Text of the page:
plot is the detailed world filled with side quests that you can
explore at your leisure.
- Starflight (PC, Sega Genesis): Starflight also has a main
quest that you're supposed to follow to win the game. However,
it has a seemingly infinite number of galaxies and planets you can
catalog and strip mine instead. If you choose to go along with the
plot you'll be ensnarled in mystery that spans millions of miles.
The way I see it, the more minimalist a game's control is the better. Can
you control the game with a d-pad and few buttons or do you need the flight
deck of a Boeing 747? How about the precision, does it feel like you're
really driving a car or whatever? Is the character motion smooth and
accurate and so on..
Of course by this definition, Super Mario Bros would would be almost perfect.
It has one of the cleanest, simplest controls imagined. The only hitch being the well-documented
- Spelunker (NES): This is possibly the most infuriating game I've
ever played. In this Montezuma's Revenge knock-off your character dies
if he falls more than 2 millimeters. The old woman of "I've
fallen and I can't get up!" fame is more durable than
- Oracle of Seasons/Oracle of Ages (Game Boy Color): Again I'll pick on
games I really enjoyed just to show fairness or something. The flaw
with these two games is that you have about 8 items you can use but
only 2 buttons to work with. You spend more time in the item selection
menu than you do playing the game.
- Metroid (NES): It's unbelievable how much you can do in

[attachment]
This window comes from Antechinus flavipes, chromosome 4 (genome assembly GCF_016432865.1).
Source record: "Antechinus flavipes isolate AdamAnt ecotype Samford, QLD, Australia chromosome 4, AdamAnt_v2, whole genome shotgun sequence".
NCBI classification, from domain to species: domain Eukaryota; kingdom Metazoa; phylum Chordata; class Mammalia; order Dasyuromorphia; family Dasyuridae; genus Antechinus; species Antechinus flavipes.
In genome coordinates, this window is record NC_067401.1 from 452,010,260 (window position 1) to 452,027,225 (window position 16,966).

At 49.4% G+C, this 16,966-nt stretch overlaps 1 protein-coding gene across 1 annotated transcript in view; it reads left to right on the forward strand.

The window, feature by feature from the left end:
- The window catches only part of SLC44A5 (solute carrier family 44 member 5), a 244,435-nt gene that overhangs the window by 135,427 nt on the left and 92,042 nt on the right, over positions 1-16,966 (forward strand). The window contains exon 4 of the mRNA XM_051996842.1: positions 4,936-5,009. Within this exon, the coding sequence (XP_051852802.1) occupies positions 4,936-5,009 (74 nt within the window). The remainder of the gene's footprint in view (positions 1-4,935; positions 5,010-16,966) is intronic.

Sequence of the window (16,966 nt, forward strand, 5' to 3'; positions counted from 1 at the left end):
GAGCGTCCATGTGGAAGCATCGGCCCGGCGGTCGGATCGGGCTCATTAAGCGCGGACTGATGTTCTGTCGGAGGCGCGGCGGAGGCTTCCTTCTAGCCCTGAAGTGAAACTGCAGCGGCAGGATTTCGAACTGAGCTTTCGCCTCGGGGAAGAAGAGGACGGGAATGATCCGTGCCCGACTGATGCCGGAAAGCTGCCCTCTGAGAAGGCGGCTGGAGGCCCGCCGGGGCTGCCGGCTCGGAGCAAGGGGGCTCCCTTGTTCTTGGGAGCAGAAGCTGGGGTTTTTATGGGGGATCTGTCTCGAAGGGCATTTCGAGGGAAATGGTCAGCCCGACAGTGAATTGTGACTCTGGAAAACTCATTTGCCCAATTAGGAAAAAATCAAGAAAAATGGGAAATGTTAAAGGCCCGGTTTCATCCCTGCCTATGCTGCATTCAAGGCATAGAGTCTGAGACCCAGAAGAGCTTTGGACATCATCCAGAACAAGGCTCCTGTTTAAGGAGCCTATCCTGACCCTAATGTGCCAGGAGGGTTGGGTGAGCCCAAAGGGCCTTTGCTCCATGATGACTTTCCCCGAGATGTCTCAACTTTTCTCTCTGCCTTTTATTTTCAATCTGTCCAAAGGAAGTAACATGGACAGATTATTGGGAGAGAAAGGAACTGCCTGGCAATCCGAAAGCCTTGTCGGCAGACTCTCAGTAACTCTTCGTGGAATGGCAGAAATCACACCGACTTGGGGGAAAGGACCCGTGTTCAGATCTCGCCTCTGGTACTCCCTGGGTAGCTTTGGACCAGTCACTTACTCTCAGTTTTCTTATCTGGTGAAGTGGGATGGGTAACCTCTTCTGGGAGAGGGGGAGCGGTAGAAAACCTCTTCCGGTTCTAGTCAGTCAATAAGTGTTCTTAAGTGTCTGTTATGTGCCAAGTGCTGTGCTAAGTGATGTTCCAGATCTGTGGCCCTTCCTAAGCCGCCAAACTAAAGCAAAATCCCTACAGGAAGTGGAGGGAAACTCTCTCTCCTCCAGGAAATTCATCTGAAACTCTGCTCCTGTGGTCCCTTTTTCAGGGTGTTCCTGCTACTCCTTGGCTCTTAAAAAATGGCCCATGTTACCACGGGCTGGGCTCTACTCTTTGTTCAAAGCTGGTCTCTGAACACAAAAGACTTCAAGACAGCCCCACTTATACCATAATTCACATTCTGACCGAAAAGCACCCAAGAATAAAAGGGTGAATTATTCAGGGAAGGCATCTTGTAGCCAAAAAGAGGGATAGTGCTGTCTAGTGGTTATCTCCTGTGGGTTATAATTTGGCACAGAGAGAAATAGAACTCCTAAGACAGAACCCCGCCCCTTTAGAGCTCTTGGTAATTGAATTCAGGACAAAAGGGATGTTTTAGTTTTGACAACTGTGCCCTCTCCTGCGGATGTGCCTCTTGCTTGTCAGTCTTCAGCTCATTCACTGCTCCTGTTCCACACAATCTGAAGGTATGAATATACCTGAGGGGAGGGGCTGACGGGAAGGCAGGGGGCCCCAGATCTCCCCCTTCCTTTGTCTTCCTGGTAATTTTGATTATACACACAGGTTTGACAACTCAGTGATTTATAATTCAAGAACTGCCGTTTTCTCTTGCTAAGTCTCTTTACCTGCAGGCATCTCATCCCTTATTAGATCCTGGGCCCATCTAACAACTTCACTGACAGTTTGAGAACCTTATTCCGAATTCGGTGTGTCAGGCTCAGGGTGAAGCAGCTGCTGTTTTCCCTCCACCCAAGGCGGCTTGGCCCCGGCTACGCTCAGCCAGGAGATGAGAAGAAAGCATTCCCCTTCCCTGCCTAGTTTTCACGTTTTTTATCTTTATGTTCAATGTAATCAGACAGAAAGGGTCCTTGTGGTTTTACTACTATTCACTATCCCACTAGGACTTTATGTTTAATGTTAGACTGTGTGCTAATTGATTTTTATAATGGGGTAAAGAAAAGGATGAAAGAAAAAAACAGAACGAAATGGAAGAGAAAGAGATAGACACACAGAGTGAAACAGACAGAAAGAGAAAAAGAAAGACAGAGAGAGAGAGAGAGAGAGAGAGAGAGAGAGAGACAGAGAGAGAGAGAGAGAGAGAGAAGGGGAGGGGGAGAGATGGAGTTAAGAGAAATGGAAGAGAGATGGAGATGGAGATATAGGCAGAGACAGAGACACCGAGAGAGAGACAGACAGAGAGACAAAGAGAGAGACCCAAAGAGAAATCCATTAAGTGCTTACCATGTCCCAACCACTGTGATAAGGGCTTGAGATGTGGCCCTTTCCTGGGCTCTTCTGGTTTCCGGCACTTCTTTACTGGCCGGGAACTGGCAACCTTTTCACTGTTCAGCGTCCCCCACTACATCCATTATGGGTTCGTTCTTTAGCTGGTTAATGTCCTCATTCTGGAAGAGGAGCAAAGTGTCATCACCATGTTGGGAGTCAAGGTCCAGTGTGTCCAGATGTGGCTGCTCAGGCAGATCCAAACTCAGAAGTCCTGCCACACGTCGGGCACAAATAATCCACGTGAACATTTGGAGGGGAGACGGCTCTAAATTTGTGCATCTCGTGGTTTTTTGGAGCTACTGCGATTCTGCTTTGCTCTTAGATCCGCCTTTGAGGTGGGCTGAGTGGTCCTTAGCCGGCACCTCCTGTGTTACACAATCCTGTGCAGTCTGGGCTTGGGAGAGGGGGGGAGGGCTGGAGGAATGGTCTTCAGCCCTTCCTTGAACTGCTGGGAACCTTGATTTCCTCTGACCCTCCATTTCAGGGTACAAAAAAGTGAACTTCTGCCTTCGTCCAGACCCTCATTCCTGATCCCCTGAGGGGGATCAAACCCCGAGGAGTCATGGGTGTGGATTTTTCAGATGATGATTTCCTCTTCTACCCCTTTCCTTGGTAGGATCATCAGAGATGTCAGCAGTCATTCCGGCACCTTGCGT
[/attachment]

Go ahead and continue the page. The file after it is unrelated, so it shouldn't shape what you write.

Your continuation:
Metroid with just the little NES pad disposal. You can quickly toggle
from the beam , to missiles, bombs, screw attack, ball-mode
(heh heh, I said "screw" and "ball") without
needing a menu. Like Mario, the control is clean and easy to learn
with a few minor bugs here and there.
- Phantasy Star II (Genesis): The play control is a tad on the
slow side but good nonetheless. The menus are simple to learn and
navigate. The battle system is also intuitive.
- Mortal Kombat II (Arcade): Still my favorite fighting game to
this day, the control is a big part of that. It has that "minute
to learn, lifetime to master" thing going on. Picking up the
basic mechanics and special moves are easy. Working out all the combos
and fight strategies takes a couple rolls of quarters.
- Burnout 3 (Xbox): Although not a Xbox fan, I'll
readily admit that the controls in Burnout 3 are nearly perfect. Each
vehicle has a unique, yet accurate, feel. OK, I've never driven a real
fire truck off a bridge but it just feels like I'd expect it to.
It's stating the obvious to say that Super Mario Bros has a memorable
soundtrack. Although being cranked out of an 8-bit system, it's superior to
many of today's forgettable soundtracks. A game's soundtrack goes a long way
towards setting the overall tone. Super Mario Bros is a great example of
this. From the perky overworld music to the semi-menacing castle track, the
audio makes the game come alive.
- Alien vs. Predator (Atari Jaguar): There's about 30 seconds
of intro music but that's about it. I suppose they're going for some
kind of menacing feel by keeping the game silent. That would be fine
except the sound effects aren't so hot either. They have a grainy
sound, well, like what happens when digitized sound effects are run
through a sound chip.
- Shape Shifter (TurboGrafx-16 CD): It's uber-nerdy to admit
but I'm a big fan of TurboGrafx-16 CD soundtracks. Shape Shifter would